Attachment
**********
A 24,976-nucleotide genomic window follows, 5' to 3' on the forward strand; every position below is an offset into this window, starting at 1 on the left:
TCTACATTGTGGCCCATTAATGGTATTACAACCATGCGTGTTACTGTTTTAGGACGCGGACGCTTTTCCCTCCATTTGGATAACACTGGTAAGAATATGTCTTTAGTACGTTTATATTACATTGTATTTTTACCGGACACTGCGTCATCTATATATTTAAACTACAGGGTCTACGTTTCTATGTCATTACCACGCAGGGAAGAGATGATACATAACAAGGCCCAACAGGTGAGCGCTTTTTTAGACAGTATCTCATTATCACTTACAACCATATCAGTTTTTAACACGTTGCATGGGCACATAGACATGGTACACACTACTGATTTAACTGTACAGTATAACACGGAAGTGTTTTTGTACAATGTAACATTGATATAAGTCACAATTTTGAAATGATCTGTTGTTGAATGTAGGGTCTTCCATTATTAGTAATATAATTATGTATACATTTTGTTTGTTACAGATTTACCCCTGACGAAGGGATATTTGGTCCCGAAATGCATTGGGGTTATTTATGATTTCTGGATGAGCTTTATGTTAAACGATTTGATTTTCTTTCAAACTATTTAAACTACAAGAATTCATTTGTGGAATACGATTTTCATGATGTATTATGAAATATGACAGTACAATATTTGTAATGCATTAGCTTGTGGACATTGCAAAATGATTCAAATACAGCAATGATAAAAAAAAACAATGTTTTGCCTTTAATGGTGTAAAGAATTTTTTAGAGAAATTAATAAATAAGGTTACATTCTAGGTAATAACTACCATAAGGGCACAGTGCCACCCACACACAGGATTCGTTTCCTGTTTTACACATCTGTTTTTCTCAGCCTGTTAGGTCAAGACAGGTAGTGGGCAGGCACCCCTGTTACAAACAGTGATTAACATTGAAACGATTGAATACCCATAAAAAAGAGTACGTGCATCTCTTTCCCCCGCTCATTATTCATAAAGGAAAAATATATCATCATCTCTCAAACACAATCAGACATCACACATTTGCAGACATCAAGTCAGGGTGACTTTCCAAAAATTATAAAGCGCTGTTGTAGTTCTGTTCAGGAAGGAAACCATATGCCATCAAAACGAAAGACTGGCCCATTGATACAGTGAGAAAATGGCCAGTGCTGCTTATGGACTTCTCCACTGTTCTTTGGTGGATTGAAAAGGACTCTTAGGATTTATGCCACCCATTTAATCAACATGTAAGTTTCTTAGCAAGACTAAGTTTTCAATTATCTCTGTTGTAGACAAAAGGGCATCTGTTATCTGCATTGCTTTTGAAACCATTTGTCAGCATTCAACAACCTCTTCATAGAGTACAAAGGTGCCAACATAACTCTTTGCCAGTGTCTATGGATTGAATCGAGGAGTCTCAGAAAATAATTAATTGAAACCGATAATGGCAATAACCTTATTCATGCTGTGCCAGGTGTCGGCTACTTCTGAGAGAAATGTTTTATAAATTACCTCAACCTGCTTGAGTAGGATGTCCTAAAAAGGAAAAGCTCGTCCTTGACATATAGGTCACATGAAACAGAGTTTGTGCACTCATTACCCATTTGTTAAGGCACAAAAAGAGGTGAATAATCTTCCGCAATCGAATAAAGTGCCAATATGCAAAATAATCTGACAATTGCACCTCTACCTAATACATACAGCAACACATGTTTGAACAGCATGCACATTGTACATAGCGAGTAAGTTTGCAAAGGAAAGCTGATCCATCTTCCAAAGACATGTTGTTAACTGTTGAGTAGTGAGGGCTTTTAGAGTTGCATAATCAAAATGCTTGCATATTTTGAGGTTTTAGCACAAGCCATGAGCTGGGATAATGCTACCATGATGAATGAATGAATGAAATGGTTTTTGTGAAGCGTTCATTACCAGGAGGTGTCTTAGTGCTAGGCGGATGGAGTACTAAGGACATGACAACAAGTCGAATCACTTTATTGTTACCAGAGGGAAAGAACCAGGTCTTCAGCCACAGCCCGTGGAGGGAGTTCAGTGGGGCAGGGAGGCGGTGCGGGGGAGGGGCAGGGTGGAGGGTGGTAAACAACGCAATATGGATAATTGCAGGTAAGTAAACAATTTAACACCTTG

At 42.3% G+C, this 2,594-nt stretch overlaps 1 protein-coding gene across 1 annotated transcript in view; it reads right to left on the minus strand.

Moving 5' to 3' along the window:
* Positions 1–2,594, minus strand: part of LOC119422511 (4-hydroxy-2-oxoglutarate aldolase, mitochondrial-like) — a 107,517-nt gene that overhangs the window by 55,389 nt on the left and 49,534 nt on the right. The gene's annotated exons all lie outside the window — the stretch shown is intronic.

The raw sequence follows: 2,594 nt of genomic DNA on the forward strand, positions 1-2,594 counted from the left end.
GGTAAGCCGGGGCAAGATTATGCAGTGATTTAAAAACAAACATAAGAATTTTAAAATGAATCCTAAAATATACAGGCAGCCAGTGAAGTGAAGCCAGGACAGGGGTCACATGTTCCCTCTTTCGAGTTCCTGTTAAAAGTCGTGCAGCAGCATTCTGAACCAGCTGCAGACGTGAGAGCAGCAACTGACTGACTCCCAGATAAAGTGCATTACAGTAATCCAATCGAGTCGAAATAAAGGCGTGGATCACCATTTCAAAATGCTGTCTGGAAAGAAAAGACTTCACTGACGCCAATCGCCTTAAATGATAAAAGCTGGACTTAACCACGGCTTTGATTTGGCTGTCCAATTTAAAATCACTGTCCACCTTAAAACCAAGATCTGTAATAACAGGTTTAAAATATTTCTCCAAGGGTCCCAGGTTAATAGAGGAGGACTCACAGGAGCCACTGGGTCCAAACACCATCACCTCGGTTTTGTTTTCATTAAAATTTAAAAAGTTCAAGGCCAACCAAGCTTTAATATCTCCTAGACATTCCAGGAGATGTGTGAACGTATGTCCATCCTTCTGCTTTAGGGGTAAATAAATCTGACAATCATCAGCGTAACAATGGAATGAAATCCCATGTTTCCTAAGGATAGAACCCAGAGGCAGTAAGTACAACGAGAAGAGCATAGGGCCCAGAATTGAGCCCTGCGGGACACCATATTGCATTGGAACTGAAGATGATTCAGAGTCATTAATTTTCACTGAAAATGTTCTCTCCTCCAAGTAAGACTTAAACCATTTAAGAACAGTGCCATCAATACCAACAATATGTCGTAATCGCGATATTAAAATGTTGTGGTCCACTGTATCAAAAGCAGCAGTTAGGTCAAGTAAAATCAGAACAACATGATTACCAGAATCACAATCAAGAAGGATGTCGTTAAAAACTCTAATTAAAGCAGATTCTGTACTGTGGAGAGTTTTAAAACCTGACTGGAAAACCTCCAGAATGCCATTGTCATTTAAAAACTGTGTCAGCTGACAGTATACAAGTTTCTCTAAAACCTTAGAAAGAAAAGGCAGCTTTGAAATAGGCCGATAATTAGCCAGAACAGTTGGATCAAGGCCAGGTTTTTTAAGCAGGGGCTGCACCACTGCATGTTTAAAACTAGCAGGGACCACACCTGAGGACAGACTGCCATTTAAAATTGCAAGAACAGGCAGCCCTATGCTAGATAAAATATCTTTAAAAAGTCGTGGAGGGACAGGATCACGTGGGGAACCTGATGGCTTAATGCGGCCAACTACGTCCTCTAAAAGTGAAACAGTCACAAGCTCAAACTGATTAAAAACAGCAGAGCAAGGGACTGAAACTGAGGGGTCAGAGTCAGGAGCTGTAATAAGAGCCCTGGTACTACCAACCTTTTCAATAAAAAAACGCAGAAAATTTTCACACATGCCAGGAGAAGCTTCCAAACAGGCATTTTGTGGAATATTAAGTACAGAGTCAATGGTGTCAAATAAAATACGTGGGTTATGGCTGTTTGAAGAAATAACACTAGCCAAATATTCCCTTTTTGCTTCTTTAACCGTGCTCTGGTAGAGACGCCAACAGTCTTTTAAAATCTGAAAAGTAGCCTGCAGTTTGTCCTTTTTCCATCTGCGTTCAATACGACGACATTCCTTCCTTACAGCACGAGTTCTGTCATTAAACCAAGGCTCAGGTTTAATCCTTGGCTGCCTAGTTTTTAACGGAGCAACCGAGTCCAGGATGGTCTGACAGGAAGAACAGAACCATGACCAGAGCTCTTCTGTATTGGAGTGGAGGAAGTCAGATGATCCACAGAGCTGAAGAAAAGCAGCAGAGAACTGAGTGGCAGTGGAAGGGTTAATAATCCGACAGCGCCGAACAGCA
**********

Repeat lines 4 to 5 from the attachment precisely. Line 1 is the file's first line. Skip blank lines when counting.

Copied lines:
Moving 5' to 3' along the window:
* Positions 1–2,594, minus strand: part of LOC119422511 (4-hydroxy-2-oxoglutarate aldolase, mitochondrial-like) — a 107,517-nt gene that overhangs the window by 55,389 nt on the left and 49,534 nt on the right. The gene's annotated exons all lie outside the window — the stretch shown is intronic.